Alright, you read the subject line. Let's go to Brewhouse 2!
Here is some background first. Brewhouse 2 (henceforth BH2) was built in 2002 and its addition doubled our capacity from Brewhouse 1. We went from a 100 barrel system to a (you guessed it) 200 barrel system, and in doing so greatly improved our efficiency. And with those awesome changes we also gained a marvelous place for hanging out and sipping on beer. So here we go, Let's go to BH2.
It all starts when the brewer hits the recipe button. Here is Andrew in the control room deciding to run the Fat Tire:
When Andrew overviews the production schedule and sees that it is Fat Tire's turn he hits the required button-idge and raw materials start flying. Over in the malt castle the specific malt bill is blown over to BH2. It is weighed in line and all the right amounts are sent over via out-of-doors type piping. The malts leave the end of the pipe and end up in the belly of the wet mill. Here is a underneath shot of said wet mill:
You can really see the belly from this view.
Once the grains are in the mill some hot water is added and the steeping begins. Here the dried outer husks of the barley is re-hydrated and once re-hydrated the grains go through the mill. Two giant rollers inside that machine gently crack open the husks exposing the starches and sugars inside the barley, all the while keeping the husk intact. After the steeping and cracking, the whole lot of water and grain head over to the mash tun. Here more water is added and with a little more heat the mash reaches a kind of over hydrated oatmeal type look. It is here that the ferment-able sugars are being pulled out and soaked into the liquid. At this point the water and sugars (and some other stuff) have come together in a tea like situation and we start to call it wort. This tastes a lot like the post-cereal-eating-milk left in the bowl, very sweet, very cereal-ly
After the mash tun the wort heads into the lauter tun:
This is a shot through the viewing window, you can see the screen at the bottom as well as the stirring rake that keeps it all moving.
This is essentially a big strainer. It is here that the wort gets pulled away from the spent grain and seperated. The grain husks themselves act as a first stage of straining, then the wort goes through a screen that strains it again. The last part of pulling the wort out is called splurging. Here we splash a little more water on top of the grain bed to rinse the last bit of it out. I bring this up because the word "splurging" is really fun to say (you should try it).
After the lauter the wort heads in to the pre-run vessel. Basically a wort holding tank that adds a bit more heat to ready it for the boil. But left in the lauter is the spent grain. We pulled all the sugars out, but there are still plenty of proteins, so we have the grain picked up continuously through the week by some ranchers out in eastern Colorado that feed it to their live stock (this is a great recycling program, they take our waste and recycle it into meat (delicious)).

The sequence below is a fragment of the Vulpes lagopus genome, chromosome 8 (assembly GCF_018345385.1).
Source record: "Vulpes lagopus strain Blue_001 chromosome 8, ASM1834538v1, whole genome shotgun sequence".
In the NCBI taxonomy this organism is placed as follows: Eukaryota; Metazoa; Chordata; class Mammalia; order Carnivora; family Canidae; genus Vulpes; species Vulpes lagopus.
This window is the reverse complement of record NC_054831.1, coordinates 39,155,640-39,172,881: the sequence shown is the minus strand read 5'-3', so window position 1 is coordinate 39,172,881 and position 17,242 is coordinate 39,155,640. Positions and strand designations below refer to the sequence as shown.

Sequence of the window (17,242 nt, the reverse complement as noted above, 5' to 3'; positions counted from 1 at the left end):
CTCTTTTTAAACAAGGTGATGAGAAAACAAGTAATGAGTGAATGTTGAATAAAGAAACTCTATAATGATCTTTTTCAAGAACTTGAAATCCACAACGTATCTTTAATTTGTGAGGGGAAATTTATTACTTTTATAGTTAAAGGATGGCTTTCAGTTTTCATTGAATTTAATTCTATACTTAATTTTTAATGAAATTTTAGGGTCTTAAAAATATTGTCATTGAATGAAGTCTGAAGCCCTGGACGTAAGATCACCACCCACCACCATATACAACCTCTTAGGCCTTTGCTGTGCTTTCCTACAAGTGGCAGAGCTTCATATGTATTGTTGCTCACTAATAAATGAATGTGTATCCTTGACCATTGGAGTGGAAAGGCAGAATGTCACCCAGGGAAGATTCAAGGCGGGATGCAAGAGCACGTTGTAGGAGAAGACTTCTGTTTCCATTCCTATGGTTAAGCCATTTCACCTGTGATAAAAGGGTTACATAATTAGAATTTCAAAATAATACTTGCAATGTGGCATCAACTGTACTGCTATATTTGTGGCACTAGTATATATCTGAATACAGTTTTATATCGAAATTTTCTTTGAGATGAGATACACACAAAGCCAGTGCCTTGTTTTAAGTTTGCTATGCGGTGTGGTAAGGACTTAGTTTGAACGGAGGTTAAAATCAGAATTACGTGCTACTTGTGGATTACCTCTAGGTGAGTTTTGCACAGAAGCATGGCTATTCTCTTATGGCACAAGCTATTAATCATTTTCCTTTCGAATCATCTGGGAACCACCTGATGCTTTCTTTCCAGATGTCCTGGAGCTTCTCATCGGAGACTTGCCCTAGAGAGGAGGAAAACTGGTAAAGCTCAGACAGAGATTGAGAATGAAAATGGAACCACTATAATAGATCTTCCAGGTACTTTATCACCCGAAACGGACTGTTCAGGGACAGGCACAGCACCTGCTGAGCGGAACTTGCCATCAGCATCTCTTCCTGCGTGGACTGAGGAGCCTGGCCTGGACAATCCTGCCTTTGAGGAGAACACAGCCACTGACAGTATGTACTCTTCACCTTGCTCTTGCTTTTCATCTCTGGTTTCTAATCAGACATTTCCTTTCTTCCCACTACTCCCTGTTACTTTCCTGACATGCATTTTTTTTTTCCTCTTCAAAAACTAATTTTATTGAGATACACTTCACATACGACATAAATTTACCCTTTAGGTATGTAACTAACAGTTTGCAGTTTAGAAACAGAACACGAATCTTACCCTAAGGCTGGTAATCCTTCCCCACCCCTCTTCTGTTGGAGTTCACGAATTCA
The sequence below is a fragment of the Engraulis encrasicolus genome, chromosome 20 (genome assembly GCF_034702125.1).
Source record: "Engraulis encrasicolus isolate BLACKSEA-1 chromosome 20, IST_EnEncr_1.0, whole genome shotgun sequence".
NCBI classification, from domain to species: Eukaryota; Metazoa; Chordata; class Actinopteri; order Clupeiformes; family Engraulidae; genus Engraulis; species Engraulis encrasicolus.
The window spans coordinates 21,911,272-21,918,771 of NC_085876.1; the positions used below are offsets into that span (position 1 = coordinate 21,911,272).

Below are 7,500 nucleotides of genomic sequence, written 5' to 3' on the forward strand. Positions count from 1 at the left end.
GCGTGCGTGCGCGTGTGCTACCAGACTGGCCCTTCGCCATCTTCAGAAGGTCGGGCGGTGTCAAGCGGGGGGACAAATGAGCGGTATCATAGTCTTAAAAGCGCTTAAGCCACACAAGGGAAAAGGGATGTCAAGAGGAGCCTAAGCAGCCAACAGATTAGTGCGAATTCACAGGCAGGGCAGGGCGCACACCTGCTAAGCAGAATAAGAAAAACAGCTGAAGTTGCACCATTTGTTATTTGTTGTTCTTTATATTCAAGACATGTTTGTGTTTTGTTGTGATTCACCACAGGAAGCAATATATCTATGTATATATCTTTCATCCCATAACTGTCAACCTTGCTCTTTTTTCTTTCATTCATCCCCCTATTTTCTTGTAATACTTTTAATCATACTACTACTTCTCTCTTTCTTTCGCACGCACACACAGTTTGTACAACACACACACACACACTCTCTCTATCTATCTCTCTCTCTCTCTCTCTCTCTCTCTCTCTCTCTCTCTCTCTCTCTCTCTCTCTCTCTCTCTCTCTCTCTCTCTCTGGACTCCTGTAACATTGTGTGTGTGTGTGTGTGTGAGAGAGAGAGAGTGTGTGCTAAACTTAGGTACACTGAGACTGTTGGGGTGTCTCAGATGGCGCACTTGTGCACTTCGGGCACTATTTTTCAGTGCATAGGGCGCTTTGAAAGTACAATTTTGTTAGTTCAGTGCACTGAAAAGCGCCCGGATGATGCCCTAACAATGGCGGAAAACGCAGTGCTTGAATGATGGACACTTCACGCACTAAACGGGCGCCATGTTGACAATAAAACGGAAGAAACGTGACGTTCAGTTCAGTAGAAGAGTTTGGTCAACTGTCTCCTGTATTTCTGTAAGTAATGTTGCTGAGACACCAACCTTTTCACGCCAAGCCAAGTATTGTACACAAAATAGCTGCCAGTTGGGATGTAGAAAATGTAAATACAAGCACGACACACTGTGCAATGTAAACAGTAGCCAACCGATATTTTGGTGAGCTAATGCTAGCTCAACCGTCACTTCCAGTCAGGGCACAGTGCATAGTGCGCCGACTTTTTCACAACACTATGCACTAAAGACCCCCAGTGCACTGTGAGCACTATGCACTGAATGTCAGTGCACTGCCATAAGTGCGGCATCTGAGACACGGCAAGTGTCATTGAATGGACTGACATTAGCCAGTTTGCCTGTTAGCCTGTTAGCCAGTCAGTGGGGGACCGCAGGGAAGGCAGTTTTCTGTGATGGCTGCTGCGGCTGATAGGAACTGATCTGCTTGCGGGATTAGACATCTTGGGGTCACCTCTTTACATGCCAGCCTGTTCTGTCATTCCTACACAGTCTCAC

After doing nothing but warming in the pre-run vessel the wort heads into the Merlin boil kettle. Here we (obviously) boil the wort. Wort needs to be boiled to sterilize it, as well as to cook off any unwanted flavor compounds, and we boil it in a way that is pretty awesome. Instead of taking a large amount of liquid and putting a flame under it (like you would do with water for pasta) we fountain the wort in thin sheets over a heated cone (this kettle is called the Merlin because the heated cone resembles a wizards hat) and that heated cone flash boils the wort. We can boil 200 barrels of wort in about 45 minutes (big improvement from BH1 where 100 barrels took almost 2 hours (pasta water style)). We also capture the steam coming off the boil and use it as an energy source to help heat the wort along the path of brewing as well as warming the water for the original steep chamber in the wet mill. Leaps and bounds of improvements.
It is also in the boil kettle that the hops and spices are added. Brewers hand load dosing vessels that in turn load the kettle, and it is here that the wort picks up a lot of its bitterness and flavor. Here is a shot of the dosing vessels:
(Sorry about the quality, Andrew likes it kind of dark in there (maybe he's a vampire)). Once the wort leaves the boil it get cooled down to a temperature more hospitable for the yeast and then it leaves BH2 for the land of fermentology (another topic all together).
All in all the brewing process takes about 4 hours, we can piggy back batches allowing us to run almost 12 (like 11.7) brews in a 24 hour period. This department, like packaging, runs on a near 24/7 type schedule, and a brewer is always present.
But when the wort leaves BH2 that's our cue to ramp the fun up to a point reaching ecstatic. Because up the stairs from the under belly is a fun and totally hang out-able private bar that lends a wonderful perspective to BH2:
This is that very perspective, pretty nice.
And just to the right of all those kettles is a great bar with an awesome tap tower:
It is here, that after we discuss brewing to an exhaustive extent , we can all sit and relax, enjoy a beer and the company of nice people:
And do I even have to mention nice looking (I don't think I do)?
So there it is folks, BH2 in all of its glory. I hope that you enjoyed your tour, because I enjoyed giving it.
Until next time.